Lisa King is a London based print designer but was born and raised in Bangkok. Her work is highly influenced by the natural world and you can see from her work that she takes much influence from her varied cultural upbringing. Her work is bold, colourful and dynamic and plays with juxtaposition as well as deconstruction of objects from the natural world.
We visited Lisa in her East London studio on an autumnal afternoon and drank tea whilst talking about her recent collaborations and projects, what inspires her work and how she managed to take the leap from textile designer to pastures new, including art direction, interiors, costume design and so much more.
You studied Textile Design At Central St. Martins – did you always know you wanted to work in print?
I grew up thinking I would be a painter or a fashion designer, because those were the people we learnt about at school; Coco Chanel, Christian Dior, Robert Rauscheberg and Lucian Freud. It wasn’t until I went to St Martins and learnt about people like Celia Birtwell, Eley Kishimoto, Timney Fowler, Timourous Beastie, Annie Albers and Alexander McQueen that I began to fall in love with textiles over fashion.
How has your career shifted to working in creative sectors other than print?
I think firstly it’s been thanks to people who have looked at my work and thought, ‘that would look great on a sofa, or cushion’ or asking if I’d ever thought about designing costume. My projects have slowly grown in size and ambition over time, I think that’s natural and I always wanted print and the label to act as a platform for collaborating with other people and projects.
Are there any creatives that you take inspiration from?
I recently went to Bath and was so excited to visit the the Francis Gallery -I’ve been following them on instagram for a while and the gallery did not disappoint. I love markets for inspiration – Fosberg and Soane have the most amazing pieces at Herne Hill market in London. I once bought a whole collection of vintage tiny shell specimens from them. I was also lucky enough to meet the flower master, Azumamakoto recently in Bangkok during the launch of his collaboration with Sorayama for Siwilai Bangkok which was very inspiring.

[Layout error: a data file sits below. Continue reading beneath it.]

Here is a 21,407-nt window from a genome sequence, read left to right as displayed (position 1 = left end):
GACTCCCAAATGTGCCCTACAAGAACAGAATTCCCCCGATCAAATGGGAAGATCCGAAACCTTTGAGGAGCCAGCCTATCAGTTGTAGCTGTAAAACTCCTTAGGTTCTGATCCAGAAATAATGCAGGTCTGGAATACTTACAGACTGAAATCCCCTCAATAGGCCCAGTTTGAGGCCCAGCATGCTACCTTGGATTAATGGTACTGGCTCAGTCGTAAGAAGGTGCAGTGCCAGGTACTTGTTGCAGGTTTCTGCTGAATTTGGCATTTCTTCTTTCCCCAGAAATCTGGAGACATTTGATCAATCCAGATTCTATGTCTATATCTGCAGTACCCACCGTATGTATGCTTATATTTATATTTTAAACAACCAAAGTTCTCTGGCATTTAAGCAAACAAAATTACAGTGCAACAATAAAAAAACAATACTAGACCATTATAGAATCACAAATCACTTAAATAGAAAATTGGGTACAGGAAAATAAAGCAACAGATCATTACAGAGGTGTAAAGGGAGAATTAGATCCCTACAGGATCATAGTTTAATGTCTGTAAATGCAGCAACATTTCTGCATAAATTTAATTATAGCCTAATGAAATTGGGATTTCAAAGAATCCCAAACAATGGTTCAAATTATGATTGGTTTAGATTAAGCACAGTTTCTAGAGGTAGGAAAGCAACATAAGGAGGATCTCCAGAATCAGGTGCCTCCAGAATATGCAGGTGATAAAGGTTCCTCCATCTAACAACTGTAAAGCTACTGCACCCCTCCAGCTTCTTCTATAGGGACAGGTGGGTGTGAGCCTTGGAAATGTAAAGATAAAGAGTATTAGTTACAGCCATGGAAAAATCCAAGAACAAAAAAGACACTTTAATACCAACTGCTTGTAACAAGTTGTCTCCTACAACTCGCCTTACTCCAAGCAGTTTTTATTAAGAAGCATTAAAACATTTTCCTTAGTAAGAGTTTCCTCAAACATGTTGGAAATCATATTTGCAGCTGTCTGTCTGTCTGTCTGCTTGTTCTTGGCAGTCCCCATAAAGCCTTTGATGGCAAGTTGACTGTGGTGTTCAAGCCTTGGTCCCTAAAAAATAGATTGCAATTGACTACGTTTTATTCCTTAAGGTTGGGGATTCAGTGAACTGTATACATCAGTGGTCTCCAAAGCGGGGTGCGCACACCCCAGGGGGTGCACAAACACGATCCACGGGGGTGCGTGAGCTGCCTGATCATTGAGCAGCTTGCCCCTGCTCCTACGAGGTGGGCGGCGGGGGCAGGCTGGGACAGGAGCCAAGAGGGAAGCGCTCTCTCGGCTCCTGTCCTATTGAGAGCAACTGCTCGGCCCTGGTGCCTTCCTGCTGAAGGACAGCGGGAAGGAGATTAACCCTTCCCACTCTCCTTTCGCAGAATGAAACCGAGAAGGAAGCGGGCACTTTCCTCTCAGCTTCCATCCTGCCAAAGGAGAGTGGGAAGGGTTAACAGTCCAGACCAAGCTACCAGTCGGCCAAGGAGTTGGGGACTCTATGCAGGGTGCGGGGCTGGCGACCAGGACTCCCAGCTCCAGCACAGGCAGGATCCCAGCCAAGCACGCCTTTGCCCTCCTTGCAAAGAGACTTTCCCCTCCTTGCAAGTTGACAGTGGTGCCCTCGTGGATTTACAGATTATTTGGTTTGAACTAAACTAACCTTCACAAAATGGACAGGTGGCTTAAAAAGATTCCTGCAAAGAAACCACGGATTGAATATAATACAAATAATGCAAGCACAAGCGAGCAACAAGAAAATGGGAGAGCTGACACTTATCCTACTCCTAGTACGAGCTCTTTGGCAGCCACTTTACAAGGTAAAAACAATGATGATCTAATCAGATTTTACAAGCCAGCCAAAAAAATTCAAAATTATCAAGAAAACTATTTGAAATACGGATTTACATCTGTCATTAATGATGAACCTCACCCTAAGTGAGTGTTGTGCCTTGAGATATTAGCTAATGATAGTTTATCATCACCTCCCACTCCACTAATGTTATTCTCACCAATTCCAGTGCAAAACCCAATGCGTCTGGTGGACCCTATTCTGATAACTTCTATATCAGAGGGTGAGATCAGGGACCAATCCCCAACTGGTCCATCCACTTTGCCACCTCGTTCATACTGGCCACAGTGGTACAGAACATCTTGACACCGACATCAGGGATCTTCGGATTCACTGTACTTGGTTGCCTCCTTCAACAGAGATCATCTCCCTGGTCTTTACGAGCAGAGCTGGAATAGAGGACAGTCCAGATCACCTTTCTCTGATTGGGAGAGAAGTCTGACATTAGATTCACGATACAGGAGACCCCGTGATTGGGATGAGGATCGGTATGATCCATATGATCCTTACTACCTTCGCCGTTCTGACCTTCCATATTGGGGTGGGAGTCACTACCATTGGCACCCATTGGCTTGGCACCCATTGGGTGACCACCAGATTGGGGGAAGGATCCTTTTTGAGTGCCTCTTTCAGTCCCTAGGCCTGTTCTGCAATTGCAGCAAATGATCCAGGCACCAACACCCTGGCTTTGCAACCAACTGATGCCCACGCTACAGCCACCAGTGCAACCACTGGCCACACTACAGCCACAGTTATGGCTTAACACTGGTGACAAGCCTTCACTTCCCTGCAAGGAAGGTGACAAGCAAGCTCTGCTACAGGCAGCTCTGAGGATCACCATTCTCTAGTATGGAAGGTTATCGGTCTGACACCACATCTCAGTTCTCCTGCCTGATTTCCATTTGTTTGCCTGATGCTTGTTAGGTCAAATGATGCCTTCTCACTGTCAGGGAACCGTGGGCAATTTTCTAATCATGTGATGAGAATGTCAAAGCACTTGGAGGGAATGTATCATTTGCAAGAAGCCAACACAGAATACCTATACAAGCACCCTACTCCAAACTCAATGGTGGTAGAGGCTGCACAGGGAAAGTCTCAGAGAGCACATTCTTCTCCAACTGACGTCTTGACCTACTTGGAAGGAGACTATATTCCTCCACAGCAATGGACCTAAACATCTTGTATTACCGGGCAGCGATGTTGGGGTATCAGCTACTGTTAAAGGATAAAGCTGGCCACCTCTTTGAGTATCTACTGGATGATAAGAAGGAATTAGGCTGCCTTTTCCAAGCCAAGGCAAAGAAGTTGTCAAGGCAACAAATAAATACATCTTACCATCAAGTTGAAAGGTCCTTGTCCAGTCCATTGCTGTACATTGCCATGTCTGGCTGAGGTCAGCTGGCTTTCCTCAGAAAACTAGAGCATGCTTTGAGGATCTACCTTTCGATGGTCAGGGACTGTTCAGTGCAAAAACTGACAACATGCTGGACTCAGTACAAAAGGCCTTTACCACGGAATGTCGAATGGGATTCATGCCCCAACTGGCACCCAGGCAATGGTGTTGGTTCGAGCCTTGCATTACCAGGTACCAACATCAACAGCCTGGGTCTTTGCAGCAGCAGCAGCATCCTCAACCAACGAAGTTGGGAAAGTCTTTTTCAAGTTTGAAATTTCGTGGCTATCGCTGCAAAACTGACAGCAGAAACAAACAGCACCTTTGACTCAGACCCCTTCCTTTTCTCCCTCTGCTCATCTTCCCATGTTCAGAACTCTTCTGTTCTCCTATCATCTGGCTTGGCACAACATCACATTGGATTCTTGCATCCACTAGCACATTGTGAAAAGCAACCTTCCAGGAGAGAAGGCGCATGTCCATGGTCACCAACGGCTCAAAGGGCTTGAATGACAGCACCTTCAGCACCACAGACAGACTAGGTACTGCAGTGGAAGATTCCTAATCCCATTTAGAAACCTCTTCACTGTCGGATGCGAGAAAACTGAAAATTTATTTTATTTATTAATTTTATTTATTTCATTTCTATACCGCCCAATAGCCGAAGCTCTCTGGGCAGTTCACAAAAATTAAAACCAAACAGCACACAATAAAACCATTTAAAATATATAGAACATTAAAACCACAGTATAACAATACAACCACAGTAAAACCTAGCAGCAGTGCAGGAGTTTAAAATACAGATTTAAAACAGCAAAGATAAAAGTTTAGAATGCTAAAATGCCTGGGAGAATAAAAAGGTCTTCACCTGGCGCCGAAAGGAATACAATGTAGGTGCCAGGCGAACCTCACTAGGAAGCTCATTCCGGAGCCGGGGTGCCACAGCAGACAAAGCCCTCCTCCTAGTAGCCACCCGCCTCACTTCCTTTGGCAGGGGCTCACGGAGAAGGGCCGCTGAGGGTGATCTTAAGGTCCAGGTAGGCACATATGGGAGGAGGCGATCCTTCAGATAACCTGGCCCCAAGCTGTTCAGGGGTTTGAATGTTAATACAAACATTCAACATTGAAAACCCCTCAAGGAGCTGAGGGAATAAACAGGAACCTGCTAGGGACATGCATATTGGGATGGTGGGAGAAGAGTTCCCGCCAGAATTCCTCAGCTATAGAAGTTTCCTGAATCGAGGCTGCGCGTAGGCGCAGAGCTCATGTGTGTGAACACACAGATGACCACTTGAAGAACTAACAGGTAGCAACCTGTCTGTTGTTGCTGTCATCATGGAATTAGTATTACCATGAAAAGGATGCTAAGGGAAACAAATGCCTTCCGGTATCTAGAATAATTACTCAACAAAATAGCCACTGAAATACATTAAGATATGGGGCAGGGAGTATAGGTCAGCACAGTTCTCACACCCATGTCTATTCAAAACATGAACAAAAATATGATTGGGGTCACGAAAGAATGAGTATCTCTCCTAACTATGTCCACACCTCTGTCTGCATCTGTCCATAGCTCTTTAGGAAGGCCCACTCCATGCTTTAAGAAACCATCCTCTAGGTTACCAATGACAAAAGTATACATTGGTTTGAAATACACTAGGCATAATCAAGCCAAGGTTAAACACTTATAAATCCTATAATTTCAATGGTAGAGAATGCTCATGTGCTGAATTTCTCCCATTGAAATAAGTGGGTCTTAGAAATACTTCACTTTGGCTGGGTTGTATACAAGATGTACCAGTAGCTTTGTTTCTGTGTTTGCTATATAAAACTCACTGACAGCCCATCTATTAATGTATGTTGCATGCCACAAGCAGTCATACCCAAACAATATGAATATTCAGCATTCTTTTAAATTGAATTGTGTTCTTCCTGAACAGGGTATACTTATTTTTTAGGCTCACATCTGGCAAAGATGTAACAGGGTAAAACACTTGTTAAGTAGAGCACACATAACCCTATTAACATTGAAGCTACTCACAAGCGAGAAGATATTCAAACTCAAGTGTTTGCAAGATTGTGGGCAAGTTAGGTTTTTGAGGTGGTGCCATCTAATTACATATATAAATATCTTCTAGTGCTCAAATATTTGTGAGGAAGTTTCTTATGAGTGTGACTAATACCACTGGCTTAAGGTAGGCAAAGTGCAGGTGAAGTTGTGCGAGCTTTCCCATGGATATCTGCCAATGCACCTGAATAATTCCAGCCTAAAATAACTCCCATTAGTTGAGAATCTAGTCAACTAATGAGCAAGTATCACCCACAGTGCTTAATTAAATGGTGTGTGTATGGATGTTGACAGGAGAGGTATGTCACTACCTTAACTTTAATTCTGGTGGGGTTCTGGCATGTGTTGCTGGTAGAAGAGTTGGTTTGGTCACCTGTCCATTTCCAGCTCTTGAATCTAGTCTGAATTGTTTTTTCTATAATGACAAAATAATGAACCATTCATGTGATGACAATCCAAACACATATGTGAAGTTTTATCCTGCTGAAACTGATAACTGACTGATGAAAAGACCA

I always get excited to see what Kim Jones and his team have done each season for Dior Mens – I particularly loved the collaboration with artist, Daniel Arsham. Similarly, I think JW Anderson is a genius and I love how he reinvents and celebrates craft with his work with Loewe too.
What is your biggest career achievement to date?
I think the exhibition I did this year with the London Flower School, In Perfect Process. We collaborated on an exhibition that explored beauty and imperfection in nature and humanity through the medium of print and floristry. The exhibition was open for a week during London Design Festival within a 400 sq. metre disused church in Peckham. It was a beautiful space and the prints looked amazing in such a large format.
What items on your desk can you not work without?
My speakers – I always have to work to music – the quiet just doesn’t feel right in my studio. I couldn’t live without my notebook either – it holds all the good ideas (and the bad ones!).
Are you currently reading anything?
I’m about to spend two weeks in Japan, it’s the first proper holiday I’ve had all year. I’m going to trek the Kumano Kodo (an ancient pilgrimage trail) so the book i’ve taken is inspired by that.
It’s by Rebecca Solnit and is called ‘A field guide to getting lost.’ It’s about journeying, loss, finding yourself, discovering, finding inspiration – all things that resonate with me.
Do you practice any sustainability values within your work?
We are trying to eliminate all single use plastic, especially with our packaging of scarves and swimwear. I’ve replaced my swimwear fabrics with recycled fabrics, and am doing limited edition products to use up surplus factory stock that would otherwise go into landfill. I want to say that we’re winning but there are still so many obstacles when it comes to sustainability. Saying that, I think doing something is better than not doing anything at all.
What is your favourite Evermore scent and why?
Light is my favourite. I was drawn to the colour of the box immediately – the bright orange is really striking and a colour I really like at the moment and I love the citrusy smell of the candle too. It’s very fresh and I can imagine burning it in my studio over the winter to remind me of summer.
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